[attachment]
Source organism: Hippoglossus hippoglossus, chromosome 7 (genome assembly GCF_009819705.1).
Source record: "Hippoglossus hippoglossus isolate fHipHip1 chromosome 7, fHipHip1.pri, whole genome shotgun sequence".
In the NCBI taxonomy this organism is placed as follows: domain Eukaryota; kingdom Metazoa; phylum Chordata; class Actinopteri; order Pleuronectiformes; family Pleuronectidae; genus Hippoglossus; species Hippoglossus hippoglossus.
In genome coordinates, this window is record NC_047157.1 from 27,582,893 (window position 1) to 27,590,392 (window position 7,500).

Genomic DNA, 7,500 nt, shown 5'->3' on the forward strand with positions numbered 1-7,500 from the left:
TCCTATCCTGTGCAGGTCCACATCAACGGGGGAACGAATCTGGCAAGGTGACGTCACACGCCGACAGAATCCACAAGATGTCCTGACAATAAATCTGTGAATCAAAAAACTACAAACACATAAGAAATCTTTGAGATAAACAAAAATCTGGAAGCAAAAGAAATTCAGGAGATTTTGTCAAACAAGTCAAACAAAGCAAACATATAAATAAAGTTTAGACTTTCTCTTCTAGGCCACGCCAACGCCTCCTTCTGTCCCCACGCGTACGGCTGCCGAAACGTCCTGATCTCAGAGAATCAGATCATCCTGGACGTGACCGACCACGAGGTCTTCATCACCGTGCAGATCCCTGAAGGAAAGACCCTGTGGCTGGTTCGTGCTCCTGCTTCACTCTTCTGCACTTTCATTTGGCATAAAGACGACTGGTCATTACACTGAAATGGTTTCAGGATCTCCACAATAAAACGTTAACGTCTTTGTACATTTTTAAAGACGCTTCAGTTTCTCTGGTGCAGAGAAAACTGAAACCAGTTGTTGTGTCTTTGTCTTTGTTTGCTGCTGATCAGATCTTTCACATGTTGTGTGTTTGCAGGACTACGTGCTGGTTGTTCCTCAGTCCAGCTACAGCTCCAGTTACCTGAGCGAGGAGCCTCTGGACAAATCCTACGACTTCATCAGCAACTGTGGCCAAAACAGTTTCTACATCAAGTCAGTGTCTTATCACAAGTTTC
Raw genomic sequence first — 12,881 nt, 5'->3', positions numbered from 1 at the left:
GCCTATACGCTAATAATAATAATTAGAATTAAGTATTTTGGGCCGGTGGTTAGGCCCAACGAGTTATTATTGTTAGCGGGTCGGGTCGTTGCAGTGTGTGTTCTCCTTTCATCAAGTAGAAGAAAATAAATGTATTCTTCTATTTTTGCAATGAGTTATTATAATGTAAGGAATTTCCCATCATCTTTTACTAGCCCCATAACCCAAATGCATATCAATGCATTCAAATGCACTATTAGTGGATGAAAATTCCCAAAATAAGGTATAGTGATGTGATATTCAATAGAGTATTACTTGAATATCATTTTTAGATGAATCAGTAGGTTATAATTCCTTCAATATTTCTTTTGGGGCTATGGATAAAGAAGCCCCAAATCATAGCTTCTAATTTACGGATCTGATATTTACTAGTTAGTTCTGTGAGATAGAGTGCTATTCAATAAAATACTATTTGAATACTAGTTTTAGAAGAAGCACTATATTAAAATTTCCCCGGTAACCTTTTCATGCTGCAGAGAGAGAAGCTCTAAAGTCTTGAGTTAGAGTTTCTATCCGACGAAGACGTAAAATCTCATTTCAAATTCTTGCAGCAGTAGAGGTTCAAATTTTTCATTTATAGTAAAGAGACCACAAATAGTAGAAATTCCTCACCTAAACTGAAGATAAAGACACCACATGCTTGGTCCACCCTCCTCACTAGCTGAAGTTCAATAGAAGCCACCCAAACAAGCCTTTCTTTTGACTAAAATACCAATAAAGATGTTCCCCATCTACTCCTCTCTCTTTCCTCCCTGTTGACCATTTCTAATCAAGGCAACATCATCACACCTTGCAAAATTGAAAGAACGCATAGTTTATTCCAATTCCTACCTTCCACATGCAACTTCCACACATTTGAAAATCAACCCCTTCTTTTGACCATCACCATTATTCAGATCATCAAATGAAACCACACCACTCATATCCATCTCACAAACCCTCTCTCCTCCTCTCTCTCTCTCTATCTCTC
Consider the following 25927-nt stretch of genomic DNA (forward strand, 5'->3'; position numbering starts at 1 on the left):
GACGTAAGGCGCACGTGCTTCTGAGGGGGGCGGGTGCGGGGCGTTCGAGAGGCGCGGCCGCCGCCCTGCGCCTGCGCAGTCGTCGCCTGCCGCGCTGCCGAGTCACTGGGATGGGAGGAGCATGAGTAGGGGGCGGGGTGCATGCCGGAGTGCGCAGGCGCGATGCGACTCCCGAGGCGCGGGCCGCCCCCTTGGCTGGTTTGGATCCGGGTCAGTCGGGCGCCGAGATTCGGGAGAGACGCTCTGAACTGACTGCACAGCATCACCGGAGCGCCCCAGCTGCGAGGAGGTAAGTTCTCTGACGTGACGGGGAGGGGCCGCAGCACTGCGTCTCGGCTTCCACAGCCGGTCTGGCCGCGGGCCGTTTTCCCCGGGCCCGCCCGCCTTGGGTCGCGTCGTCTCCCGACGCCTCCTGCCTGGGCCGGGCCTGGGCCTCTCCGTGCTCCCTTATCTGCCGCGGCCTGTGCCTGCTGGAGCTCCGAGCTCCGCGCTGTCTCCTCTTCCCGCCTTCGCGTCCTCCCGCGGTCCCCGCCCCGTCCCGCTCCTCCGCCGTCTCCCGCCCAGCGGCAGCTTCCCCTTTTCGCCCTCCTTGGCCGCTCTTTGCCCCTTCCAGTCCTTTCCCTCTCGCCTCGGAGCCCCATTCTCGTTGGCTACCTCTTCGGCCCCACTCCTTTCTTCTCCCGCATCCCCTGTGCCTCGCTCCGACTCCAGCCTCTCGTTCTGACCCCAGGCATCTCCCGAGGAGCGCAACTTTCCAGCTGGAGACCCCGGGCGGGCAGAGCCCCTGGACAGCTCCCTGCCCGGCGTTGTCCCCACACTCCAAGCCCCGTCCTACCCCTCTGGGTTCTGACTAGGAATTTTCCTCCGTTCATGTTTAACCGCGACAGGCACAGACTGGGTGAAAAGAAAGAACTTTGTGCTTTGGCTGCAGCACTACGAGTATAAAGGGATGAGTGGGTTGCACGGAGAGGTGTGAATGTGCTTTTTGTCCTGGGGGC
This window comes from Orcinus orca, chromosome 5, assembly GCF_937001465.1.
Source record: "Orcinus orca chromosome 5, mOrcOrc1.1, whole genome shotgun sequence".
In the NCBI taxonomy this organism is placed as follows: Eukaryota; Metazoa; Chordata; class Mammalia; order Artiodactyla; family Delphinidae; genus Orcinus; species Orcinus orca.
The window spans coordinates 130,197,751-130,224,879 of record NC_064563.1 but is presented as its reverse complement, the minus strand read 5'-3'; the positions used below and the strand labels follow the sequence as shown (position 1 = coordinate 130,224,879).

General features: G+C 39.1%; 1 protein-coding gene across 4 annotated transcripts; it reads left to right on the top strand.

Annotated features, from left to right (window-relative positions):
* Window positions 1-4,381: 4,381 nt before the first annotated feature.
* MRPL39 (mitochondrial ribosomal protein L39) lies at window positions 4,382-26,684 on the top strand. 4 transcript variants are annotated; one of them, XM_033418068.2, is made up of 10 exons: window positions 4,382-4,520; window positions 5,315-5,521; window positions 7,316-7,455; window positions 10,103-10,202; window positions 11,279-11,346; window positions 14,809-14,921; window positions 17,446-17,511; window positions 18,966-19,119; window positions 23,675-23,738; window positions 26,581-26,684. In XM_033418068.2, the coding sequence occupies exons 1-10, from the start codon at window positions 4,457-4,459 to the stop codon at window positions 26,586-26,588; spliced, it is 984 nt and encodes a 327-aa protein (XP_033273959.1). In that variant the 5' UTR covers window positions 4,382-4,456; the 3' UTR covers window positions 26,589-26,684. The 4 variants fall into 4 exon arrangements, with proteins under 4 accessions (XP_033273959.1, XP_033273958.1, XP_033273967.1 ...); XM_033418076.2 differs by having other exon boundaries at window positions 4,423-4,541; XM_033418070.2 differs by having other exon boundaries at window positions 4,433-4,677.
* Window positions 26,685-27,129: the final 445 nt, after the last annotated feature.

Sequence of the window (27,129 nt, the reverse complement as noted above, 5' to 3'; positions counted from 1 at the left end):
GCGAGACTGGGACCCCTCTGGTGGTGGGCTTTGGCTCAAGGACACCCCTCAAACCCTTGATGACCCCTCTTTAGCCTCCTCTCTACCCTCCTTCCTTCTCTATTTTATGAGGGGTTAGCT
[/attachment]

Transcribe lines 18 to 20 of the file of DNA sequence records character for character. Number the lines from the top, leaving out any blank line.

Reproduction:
* MRPL39 (mitochondrial ribosomal protein L39) lies at window positions 4,382-26,684 on the top strand. 4 transcript variants are annotated; one of them, XM_033418068.2, is made up of 10 exons: window positions 4,382-4,520; window positions 5,315-5,521; window positions 7,316-7,455; window positions 10,103-10,202; window positions 11,279-11,346; window positions 14,809-14,921; window positions 17,446-17,511; window positions 18,966-19,119; window positions 23,675-23,738; window positions 26,581-26,684. In XM_033418068.2, the coding sequence occupies exons 1-10, from the start codon at window positions 4,457-4,459 to the stop codon at window positions 26,586-26,588; spliced, it is 984 nt and encodes a 327-aa protein (XP_033273959.1). In that variant the 5' UTR covers window positions 4,382-4,456; the 3' UTR covers window positions 26,589-26,684. The 4 variants fall into 4 exon arrangements, with proteins under 4 accessions (XP_033273959.1, XP_033273958.1, XP_033273967.1 ...); XM_033418076.2 differs by having other exon boundaries at window positions 4,423-4,541; XM_033418070.2 differs by having other exon boundaries at window positions 4,433-4,677.
* Window positions 26,685-27,129: the final 445 nt, after the last annotated feature.

Sequence of the window (27,129 nt, the reverse complement as noted above, 5' to 3'; positions counted from 1 at the left end):